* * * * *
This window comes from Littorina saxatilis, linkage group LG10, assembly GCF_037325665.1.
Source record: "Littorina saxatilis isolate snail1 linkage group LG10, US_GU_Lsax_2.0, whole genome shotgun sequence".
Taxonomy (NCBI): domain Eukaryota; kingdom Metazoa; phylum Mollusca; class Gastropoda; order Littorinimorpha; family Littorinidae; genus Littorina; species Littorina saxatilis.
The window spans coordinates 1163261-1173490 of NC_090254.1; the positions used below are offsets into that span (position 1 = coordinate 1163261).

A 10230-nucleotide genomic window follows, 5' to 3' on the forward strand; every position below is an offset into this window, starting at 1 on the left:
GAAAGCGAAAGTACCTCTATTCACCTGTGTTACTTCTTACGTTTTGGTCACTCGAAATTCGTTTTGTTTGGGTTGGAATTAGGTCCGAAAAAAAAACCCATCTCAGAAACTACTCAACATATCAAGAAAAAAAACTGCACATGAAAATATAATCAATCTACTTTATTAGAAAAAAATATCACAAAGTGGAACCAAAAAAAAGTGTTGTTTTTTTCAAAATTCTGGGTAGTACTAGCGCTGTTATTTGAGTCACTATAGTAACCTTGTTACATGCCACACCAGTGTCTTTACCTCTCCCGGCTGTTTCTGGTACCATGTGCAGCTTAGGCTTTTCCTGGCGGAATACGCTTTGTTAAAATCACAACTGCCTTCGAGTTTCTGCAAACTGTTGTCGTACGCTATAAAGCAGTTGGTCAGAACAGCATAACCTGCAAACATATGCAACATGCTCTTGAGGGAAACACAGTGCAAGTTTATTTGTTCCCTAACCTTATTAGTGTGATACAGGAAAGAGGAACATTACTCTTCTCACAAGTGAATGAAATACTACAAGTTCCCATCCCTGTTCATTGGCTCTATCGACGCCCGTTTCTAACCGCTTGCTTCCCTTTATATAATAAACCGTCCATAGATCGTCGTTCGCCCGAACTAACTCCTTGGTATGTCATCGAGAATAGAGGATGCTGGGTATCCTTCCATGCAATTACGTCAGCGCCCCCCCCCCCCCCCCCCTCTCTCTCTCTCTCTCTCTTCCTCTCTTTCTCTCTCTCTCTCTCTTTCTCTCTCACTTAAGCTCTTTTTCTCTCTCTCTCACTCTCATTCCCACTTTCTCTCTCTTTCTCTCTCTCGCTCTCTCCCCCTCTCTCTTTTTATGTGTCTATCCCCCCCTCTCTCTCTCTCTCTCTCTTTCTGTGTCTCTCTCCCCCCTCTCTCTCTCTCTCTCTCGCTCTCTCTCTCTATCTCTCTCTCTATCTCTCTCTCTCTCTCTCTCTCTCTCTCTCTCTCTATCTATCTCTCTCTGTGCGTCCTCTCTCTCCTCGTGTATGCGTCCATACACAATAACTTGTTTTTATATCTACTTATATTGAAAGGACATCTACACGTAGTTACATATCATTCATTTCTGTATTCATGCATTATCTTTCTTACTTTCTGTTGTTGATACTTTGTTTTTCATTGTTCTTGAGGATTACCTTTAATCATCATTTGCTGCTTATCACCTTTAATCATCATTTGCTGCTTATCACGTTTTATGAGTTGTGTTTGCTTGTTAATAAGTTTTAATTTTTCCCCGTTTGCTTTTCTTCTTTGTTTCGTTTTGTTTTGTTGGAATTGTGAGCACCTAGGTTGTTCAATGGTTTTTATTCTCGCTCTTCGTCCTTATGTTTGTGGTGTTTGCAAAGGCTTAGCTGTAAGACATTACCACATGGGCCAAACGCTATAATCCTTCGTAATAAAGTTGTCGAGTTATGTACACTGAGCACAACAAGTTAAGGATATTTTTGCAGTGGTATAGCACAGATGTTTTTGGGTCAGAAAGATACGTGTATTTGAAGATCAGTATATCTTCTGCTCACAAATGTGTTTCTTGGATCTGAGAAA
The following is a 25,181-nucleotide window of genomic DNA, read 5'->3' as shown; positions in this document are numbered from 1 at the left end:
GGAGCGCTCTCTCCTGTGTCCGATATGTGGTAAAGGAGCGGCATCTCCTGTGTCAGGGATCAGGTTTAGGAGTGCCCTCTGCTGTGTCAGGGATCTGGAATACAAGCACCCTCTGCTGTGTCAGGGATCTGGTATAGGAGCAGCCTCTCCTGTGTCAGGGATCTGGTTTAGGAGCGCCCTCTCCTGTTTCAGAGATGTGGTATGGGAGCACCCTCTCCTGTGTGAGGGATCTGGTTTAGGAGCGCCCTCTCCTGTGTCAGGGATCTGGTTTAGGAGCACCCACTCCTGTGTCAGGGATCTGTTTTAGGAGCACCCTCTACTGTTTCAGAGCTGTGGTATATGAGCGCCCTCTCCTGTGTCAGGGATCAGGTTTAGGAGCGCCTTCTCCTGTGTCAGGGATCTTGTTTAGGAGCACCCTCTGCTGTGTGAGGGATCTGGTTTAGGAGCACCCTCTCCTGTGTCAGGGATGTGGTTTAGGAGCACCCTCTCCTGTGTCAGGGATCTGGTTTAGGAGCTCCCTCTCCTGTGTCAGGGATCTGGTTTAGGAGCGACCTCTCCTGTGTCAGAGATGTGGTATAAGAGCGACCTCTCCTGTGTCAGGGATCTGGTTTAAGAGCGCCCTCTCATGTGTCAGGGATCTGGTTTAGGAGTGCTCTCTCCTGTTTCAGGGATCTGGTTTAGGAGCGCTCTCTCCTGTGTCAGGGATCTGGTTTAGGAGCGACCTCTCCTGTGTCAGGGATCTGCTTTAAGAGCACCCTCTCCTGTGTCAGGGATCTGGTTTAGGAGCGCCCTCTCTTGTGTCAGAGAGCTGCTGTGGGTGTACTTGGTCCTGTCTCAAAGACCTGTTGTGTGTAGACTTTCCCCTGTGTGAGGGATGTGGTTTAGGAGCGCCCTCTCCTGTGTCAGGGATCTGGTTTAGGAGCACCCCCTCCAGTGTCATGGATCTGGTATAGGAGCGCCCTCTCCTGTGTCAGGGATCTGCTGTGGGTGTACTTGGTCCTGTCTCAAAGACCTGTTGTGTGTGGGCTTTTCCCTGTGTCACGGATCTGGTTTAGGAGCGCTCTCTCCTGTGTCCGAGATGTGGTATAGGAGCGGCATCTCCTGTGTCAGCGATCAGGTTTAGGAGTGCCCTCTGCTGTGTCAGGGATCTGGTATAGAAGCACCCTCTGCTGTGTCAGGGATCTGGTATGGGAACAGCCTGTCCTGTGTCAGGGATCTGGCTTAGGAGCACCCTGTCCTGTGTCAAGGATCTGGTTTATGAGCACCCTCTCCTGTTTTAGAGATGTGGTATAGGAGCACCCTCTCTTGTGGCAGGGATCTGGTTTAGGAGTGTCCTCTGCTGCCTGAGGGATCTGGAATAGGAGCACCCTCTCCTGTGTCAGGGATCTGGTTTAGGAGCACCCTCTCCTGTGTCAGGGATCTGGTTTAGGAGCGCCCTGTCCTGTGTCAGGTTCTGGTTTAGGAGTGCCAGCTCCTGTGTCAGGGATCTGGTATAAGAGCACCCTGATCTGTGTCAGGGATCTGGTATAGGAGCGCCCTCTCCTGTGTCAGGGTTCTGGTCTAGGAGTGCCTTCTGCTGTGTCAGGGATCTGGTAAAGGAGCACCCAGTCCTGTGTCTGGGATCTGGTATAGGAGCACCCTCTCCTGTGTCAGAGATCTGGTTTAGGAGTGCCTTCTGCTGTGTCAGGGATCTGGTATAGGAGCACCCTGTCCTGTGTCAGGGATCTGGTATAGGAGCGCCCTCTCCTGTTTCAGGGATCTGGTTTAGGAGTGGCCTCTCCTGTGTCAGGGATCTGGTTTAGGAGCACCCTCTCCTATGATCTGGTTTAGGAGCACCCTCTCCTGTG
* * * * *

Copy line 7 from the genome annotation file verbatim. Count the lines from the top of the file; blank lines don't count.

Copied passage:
The following is a 25,181-nucleotide window of genomic DNA, read 5'->3' as shown; positions in this document are numbered from 1 at the left end: